Building your Maryland business in Washington County
New residents are flocking to Washington County in Western Maryland, which comes as no surprise to the county’s economic development team. The county boasts a prime location, incentive programs and diverse job opportunities.
At the intersection of Interstate 81 and Interstate 70, between West Virginia and Pennsylvania, the county has become a hub for economic activity. Hagerstown, the county seat, is roughly equidistant from Baltimore and Washington, D.C., with easy access to several East Coast cities. It is dubbed the “Crossroads of the Mid-Atlantic.”
The Washington County, MD Department of Business Development has developed innovative tools for welcoming new businesses and streamlining regulations for existing industries. The county’s Fast Track Team has cut the waiting time for permits and approvals in half. The county also employs Project Liaisons who provide status updates on building projects and assist with design needs, permitting and funding. Additional financing, tax credit programs and worker training programs are detailed on the county’s website.
“We’ve taken a job-by-job approach with a focus on expanding economic development opportunities for our citizens,“ said Sarah Lankford Sprecher, Washington County assistant county administrator.
“Whether it’s through a partnership with the Maryland Small Business Development Center, a session with our in-house business consultant or a meeting with a Project Liaison—each interaction is personalized to help large and small organizations realize that opening or relocating in one of our great communities is the next step in growing their business,” Sprecher said.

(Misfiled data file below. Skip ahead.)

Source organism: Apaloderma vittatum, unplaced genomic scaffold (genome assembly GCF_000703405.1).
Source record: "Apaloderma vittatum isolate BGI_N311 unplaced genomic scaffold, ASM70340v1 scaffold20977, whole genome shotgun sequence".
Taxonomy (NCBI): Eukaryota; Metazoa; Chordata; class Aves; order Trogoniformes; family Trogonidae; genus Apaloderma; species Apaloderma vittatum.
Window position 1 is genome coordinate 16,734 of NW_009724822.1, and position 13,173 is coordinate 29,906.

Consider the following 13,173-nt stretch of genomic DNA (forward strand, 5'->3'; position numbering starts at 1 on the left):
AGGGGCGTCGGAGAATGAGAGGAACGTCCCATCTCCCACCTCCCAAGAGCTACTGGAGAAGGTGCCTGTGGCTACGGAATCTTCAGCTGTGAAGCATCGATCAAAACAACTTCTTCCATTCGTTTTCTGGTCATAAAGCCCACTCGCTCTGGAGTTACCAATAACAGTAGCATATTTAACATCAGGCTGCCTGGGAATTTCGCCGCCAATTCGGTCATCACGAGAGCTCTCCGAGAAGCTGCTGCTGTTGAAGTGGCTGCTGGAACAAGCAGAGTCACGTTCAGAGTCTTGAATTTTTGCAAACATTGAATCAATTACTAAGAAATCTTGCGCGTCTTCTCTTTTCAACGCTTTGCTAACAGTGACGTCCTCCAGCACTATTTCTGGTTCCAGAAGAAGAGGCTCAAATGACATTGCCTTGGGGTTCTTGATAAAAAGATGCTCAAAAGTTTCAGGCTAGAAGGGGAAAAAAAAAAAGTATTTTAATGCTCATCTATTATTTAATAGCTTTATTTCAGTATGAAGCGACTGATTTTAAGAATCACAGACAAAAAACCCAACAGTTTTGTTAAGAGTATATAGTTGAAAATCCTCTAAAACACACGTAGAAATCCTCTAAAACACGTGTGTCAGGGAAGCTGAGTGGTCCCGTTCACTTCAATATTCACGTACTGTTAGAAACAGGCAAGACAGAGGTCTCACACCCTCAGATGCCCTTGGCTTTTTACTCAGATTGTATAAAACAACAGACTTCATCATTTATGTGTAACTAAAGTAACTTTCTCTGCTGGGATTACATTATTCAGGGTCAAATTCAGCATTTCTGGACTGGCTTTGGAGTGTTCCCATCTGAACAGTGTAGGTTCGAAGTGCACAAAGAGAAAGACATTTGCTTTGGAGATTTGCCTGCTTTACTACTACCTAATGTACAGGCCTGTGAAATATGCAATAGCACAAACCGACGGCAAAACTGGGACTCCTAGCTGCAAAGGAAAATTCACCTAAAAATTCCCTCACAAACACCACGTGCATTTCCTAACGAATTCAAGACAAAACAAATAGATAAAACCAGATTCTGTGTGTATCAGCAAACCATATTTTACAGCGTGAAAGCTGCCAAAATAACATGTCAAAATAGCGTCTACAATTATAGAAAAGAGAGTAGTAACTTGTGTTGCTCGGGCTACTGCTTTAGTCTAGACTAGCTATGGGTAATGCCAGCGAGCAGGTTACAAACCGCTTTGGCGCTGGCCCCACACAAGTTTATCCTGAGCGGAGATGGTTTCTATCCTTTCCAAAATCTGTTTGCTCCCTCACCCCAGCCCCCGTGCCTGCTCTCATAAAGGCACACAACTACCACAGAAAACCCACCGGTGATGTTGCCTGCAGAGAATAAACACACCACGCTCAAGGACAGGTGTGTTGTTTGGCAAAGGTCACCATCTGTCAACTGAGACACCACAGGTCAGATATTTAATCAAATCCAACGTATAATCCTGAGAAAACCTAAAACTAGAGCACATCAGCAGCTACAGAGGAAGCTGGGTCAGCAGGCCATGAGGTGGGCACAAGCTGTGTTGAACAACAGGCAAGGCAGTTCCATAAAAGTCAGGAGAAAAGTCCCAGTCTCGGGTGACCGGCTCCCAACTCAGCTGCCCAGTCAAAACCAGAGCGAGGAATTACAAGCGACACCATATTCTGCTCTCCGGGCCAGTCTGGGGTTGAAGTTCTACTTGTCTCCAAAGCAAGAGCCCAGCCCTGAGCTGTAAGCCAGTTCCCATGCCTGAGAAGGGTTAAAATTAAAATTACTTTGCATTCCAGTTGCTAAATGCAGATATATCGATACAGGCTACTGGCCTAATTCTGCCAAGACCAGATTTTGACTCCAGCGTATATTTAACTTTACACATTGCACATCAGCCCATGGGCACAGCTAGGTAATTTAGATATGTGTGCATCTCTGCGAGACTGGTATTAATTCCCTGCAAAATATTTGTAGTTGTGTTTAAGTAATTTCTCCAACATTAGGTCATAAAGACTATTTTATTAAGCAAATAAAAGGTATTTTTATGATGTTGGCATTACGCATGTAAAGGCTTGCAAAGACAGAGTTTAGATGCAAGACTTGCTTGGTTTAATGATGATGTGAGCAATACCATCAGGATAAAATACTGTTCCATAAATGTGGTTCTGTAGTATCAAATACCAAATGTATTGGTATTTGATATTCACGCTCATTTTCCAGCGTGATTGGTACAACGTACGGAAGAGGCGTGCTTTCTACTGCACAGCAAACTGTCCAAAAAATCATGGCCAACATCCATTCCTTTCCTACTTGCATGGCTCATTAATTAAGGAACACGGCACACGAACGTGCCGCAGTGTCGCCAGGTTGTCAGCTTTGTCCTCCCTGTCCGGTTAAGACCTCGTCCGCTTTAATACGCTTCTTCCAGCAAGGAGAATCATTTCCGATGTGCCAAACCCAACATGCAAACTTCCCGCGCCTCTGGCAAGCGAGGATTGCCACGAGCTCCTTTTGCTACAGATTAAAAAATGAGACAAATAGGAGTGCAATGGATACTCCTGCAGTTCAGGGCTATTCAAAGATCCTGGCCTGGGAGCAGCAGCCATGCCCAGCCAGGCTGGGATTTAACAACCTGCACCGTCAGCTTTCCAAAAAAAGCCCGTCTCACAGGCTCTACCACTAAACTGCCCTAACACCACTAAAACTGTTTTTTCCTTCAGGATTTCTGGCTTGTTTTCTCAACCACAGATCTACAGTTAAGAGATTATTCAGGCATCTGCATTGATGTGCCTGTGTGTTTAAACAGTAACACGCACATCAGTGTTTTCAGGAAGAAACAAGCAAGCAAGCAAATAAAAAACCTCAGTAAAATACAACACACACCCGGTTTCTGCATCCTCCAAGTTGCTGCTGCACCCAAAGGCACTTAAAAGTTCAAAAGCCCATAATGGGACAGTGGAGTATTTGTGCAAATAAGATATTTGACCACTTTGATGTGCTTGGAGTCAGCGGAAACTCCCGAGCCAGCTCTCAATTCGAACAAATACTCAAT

The county prides itself on business retention efforts, including the Washington County Business Outreach Program. The Washington County Board of County Commissioners, elected local officials, various county and city staff and representatives from the Maryland Department of Business and Economic Development visit participating businesses, develop a relationship with the business owners and learn about their unique challenges and concerns.
Businesses of all industries and sizes may voluntarily participate in the program. Since its creation in 2012, nearly 80 local businesses, from apiaries to sheet metal manufacturers, have participated.
Through the program, representatives visited spiral staircase company Duvinage and helped the company discover ways to leverage funding and resources to purchase a competitor in Ohio. The company retained its 20 employees, added five additional positions and anticipates employing 60 workers by 2015. Program representatives helped another company, Hagerstown Kitchens, Inc., find a solution to a shortage of skilled labor through an internship program with Washington County Technical High School’s carpentry program.
Looking for more reasons to build your business in Maryland’s Washington County? Visit Washington County, MD Department of Business Development here.